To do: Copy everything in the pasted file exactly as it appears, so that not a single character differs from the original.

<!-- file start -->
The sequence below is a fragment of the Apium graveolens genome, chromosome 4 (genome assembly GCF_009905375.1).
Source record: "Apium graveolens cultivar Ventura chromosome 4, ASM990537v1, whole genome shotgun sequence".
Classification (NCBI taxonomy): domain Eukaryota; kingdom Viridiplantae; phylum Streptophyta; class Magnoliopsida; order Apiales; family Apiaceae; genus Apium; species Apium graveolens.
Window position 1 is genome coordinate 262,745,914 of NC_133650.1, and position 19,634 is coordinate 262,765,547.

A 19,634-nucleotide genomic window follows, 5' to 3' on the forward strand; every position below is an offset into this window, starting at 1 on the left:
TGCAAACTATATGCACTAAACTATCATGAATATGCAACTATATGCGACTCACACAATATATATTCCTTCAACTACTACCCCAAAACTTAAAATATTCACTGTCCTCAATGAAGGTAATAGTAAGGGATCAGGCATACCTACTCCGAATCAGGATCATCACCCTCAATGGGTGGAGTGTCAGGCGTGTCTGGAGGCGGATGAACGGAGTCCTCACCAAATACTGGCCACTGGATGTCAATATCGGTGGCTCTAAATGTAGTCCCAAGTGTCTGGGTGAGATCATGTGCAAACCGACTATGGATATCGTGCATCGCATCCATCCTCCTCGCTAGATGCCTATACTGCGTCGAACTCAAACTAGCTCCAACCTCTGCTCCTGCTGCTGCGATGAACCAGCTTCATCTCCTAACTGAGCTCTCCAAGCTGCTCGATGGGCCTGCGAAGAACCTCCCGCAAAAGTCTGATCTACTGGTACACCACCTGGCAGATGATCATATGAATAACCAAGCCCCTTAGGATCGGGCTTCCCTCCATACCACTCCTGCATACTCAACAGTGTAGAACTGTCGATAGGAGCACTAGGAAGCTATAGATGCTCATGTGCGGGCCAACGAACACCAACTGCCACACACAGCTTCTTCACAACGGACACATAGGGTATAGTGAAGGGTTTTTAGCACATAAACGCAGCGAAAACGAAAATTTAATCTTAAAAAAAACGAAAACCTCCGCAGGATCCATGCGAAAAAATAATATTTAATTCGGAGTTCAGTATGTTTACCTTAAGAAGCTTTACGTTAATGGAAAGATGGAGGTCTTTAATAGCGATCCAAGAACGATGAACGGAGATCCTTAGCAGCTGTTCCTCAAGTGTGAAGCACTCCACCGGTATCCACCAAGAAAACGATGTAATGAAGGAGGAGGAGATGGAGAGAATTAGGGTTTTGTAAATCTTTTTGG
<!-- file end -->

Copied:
The sequence below is a fragment of the Apium graveolens genome, chromosome 4 (genome assembly GCF_009905375.1).
Source record: "Apium graveolens cultivar Ventura chromosome 4, ASM990537v1, whole genome shotgun sequence".
Classification (NCBI taxonomy): domain Eukaryota; kingdom Viridiplantae; phylum Streptophyta; class Magnoliopsida; order Apiales; family Apiaceae; genus Apium; species Apium graveolens.
Window position 1 is genome coordinate 262,745,914 of NC_133650.1, and position 19,634 is coordinate 262,765,547.

A 19,634-nucleotide genomic window follows, 5' to 3' on the forward strand; every position below is an offset into this window, starting at 1 on the left:
TGCAAACTATATGCACTAAACTATCATGAATATGCAACTATATGCGACTCACACAATATATATTCCTTCAACTACTACCCCAAAACTTAAAATATTCACTGTCCTCAATGAAGGTAATAGTAAGGGATCAGGCATACCTACTCCGAATCAGGATCATCACCCTCAATGGGTGGAGTGTCAGGCGTGTCTGGAGGCGGATGAACGGAGTCCTCACCAAATACTGGCCACTGGATGTCAATATCGGTGGCTCTAAATGTAGTCCCAAGTGTCTGGGTGAGATCATGTGCAAACCGACTATGGATATCGTGCATCGCATCCATCCTCCTCGCTAGATGCCTATACTGCGTCGAACTCAAACTAGCTCCAACCTCTGCTCCTGCTGCTGCGATGAACCAGCTTCATCTCCTAACTGAGCTCTCCAAGCTGCTCGATGGGCCTGCGAAGAACCTCCCGCAAAAGTCTGATCTACTGGTACACCACCTGGCAGATGATCATATGAATAACCAAGCCCCTTAGGATCGGGCTTCCCTCCATACCACTCCTGCATACTCAACAGTGTAGAACTGTCGATAGGAGCACTAGGAAGCTATAGATGCTCATGTGCGGGCCAACGAACACCAACTGCCACACACAGCTTCTTCACAACGGACACATAGGGTATAGTGAAGGGTTTTTAGCACATAAACGCAGCGAAAACGAAAATTTAATCTTAAAAAAAACGAAAACCTCCGCAGGATCCATGCGAAAAAATAATATTTAATTCGGAGTTCAGTATGTTTACCTTAAGAAGCTTTACGTTAATGGAAAGATGGAGGTCTTTAATAGCGATCCAAGAACGATGAACGGAGATCCTTAGCAGCTGTTCCTCAAGTGTGAAGCACTCCACCGGTATCCACCAAGAAAACGATGTAATGAAGGAGGAGGAGATGGAGAGAATTAGGGTTTTGTAAATCTTTTTGG